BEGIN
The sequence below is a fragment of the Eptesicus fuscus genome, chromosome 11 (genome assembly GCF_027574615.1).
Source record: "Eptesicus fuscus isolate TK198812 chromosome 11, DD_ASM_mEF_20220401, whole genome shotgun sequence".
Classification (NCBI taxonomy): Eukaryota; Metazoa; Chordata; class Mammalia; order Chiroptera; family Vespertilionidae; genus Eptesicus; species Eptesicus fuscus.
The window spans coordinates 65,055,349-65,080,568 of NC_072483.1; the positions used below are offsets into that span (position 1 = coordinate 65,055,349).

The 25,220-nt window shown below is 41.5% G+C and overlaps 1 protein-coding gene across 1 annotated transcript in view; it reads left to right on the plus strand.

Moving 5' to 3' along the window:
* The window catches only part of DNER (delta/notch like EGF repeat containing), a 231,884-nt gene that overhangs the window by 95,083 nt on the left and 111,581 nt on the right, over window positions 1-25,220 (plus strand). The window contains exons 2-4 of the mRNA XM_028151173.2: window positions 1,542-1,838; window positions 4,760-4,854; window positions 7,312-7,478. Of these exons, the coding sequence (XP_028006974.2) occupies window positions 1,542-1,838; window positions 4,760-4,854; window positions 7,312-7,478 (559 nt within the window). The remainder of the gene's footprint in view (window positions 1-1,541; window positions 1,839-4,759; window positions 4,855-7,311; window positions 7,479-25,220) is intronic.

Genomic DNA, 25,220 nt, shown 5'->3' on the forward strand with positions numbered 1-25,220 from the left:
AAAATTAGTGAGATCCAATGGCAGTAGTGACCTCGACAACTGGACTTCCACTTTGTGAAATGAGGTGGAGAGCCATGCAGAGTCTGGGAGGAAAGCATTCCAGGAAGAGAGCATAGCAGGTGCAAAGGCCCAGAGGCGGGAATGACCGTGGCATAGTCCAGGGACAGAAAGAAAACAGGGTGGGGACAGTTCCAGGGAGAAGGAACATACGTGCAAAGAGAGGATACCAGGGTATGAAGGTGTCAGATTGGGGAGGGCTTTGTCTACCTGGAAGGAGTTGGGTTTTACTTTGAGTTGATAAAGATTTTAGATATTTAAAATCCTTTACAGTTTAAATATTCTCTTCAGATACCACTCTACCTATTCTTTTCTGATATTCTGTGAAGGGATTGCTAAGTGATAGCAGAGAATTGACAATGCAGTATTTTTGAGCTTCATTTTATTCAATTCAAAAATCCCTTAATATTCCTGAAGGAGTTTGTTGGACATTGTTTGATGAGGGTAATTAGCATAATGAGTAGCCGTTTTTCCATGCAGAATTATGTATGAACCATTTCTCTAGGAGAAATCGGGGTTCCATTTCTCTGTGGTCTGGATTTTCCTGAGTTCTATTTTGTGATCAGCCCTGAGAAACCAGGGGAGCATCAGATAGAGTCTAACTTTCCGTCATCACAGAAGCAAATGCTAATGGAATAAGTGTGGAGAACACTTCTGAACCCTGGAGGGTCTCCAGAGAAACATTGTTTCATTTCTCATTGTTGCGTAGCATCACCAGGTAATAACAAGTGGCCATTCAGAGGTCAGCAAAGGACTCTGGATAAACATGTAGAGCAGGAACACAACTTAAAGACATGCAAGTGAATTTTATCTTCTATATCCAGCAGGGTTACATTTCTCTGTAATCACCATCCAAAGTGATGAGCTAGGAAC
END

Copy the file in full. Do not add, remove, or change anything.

The sequence below is a fragment of the Eptesicus fuscus genome, chromosome 11 (genome assembly GCF_027574615.1).
Source record: "Eptesicus fuscus isolate TK198812 chromosome 11, DD_ASM_mEF_20220401, whole genome shotgun sequence".
Classification (NCBI taxonomy): Eukaryota; Metazoa; Chordata; class Mammalia; order Chiroptera; family Vespertilionidae; genus Eptesicus; species Eptesicus fuscus.
The window spans coordinates 65,055,349-65,080,568 of NC_072483.1; the positions used below are offsets into that span (position 1 = coordinate 65,055,349).

The 25,220-nt window shown below is 41.5% G+C and overlaps 1 protein-coding gene across 1 annotated transcript in view; it reads left to right on the plus strand.

Moving 5' to 3' along the window:
* The window catches only part of DNER (delta/notch like EGF repeat containing), a 231,884-nt gene that overhangs the window by 95,083 nt on the left and 111,581 nt on the right, over window positions 1-25,220 (plus strand). The window contains exons 2-4 of the mRNA XM_028151173.2: window positions 1,542-1,838; window positions 4,760-4,854; window positions 7,312-7,478. Of these exons, the coding sequence (XP_028006974.2) occupies window positions 1,542-1,838; window positions 4,760-4,854; window positions 7,312-7,478 (559 nt within the window). The remainder of the gene's footprint in view (window positions 1-1,541; window positions 1,839-4,759; window positions 4,855-7,311; window positions 7,479-25,220) is intronic.

Genomic DNA, 25,220 nt, shown 5'->3' on the forward strand with positions numbered 1-25,220 from the left:
AAAATTAGTGAGATCCAATGGCAGTAGTGACCTCGACAACTGGACTTCCACTTTGTGAAATGAGGTGGAGAGCCATGCAGAGTCTGGGAGGAAAGCATTCCAGGAAGAGAGCATAGCAGGTGCAAAGGCCCAGAGGCGGGAATGACCGTGGCATAGTCCAGGGACAGAAAGAAAACAGGGTGGGGACAGTTCCAGGGAGAAGGAACATACGTGCAAAGAGAGGATACCAGGGTATGAAGGTGTCAGATTGGGGAGGGCTTTGTCTACCTGGAAGGAGTTGGGTTTTACTTTGAGTTGATAAAGATTTTAGATATTTAAAATCCTTTACAGTTTAAATATTCTCTTCAGATACCACTCTACCTATTCTTTTCTGATATTCTGTGAAGGGATTGCTAAGTGATAGCAGAGAATTGACAATGCAGTATTTTTGAGCTTCATTTTATTCAATTCAAAAATCCCTTAATATTCCTGAAGGAGTTTGTTGGACATTGTTTGATGAGGGTAATTAGCATAATGAGTAGCCGTTTTTCCATGCAGAATTATGTATGAACCATTTCTCTAGGAGAAATCGGGGTTCCATTTCTCTGTGGTCTGGATTTTCCTGAGTTCTATTTTGTGATCAGCCCTGAGAAACCAGGGGAGCATCAGATAGAGTCTAACTTTCCGTCATCACAGAAGCAAATGCTAATGGAATAAGTGTGGAGAACACTTCTGAACCCTGGAGGGTCTCCAGAGAAACATTGTTTCATTTCTCATTGTTGCGTAGCATCACCAGGTAATAACAAGTGGCCATTCAGAGGTCAGCAAAGGACTCTGGATAAACATGTAGAGCAGGAACACAACTTAAAGACATGCAAGTGAATTTTATCTTCTATATCCAGCAGGGTTACATTTCTCTGTAATCACCATCCAAAGTGATGAGCTAGGAAC